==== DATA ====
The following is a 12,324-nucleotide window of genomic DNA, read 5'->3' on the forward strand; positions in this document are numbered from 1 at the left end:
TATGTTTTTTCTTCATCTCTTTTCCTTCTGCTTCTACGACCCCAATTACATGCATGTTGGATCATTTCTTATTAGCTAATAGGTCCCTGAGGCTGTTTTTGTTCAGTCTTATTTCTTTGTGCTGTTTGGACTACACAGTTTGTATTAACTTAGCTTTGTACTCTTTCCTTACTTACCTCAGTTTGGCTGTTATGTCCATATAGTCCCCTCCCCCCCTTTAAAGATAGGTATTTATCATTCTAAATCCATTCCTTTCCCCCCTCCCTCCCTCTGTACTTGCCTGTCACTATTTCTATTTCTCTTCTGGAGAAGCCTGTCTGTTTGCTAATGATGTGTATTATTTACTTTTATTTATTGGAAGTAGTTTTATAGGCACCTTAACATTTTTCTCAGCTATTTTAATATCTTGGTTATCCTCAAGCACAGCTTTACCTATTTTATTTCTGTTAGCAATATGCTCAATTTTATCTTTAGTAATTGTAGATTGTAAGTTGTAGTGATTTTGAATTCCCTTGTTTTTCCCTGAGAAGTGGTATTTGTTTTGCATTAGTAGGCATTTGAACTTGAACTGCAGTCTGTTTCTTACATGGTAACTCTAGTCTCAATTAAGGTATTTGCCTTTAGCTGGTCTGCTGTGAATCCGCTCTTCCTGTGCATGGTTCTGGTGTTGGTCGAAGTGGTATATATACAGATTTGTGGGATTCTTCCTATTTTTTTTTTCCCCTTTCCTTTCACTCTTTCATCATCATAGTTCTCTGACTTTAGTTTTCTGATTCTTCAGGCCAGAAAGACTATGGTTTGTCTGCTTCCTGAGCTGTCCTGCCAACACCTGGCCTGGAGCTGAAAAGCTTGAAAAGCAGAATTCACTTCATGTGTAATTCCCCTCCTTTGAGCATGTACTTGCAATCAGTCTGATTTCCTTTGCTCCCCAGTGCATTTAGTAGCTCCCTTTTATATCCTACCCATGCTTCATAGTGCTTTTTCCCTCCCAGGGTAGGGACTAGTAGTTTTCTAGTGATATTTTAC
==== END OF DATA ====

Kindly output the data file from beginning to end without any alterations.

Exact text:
The following is a 12,324-nucleotide window of genomic DNA, read 5'->3' on the forward strand; positions in this document are numbered from 1 at the left end:
TATGTTTTTTCTTCATCTCTTTTCCTTCTGCTTCTACGACCCCAATTACATGCATGTTGGATCATTTCTTATTAGCTAATAGGTCCCTGAGGCTGTTTTTGTTCAGTCTTATTTCTTTGTGCTGTTTGGACTACACAGTTTGTATTAACTTAGCTTTGTACTCTTTCCTTACTTACCTCAGTTTGGCTGTTATGTCCATATAGTCCCCTCCCCCCCTTTAAAGATAGGTATTTATCATTCTAAATCCATTCCTTTCCCCCCTCCCTCCCTCTGTACTTGCCTGTCACTATTTCTATTTCTCTTCTGGAGAAGCCTGTCTGTTTGCTAATGATGTGTATTATTTACTTTTATTTATTGGAAGTAGTTTTATAGGCACCTTAACATTTTTCTCAGCTATTTTAATATCTTGGTTATCCTCAAGCACAGCTTTACCTATTTTATTTCTGTTAGCAATATGCTCAATTTTATCTTTAGTAATTGTAGATTGTAAGTTGTAGTGATTTTGAATTCCCTTGTTTTTCCCTGAGAAGTGGTATTTGTTTTGCATTAGTAGGCATTTGAACTTGAACTGCAGTCTGTTTCTTACATGGTAACTCTAGTCTCAATTAAGGTATTTGCCTTTAGCTGGTCTGCTGTGAATCCGCTCTTCCTGTGCATGGTTCTGGTGTTGGTCGAAGTGGTATATATACAGATTTGTGGGATTCTTCCTATTTTTTTTTTCCCCTTTCCTTTCACTCTTTCATCATCATAGTTCTCTGACTTTAGTTTTCTGATTCTTCAGGCCAGAAAGACTATGGTTTGTCTGCTTCCTGAGCTGTCCTGCCAACACCTGGCCTGGAGCTGAAAAGCTTGAAAAGCAGAATTCACTTCATGTGTAATTCCCCTCCTTTGAGCATGTACTTGCAATCAGTCTGATTTCCTTTGCTCCCCAGTGCATTTAGTAGCTCCCTTTTATATCCTACCCATGCTTCATAGTGCTTTTTCCCTCCCAGGGTAGGGACTAGTAGTTTTCTAGTGATATTTTAC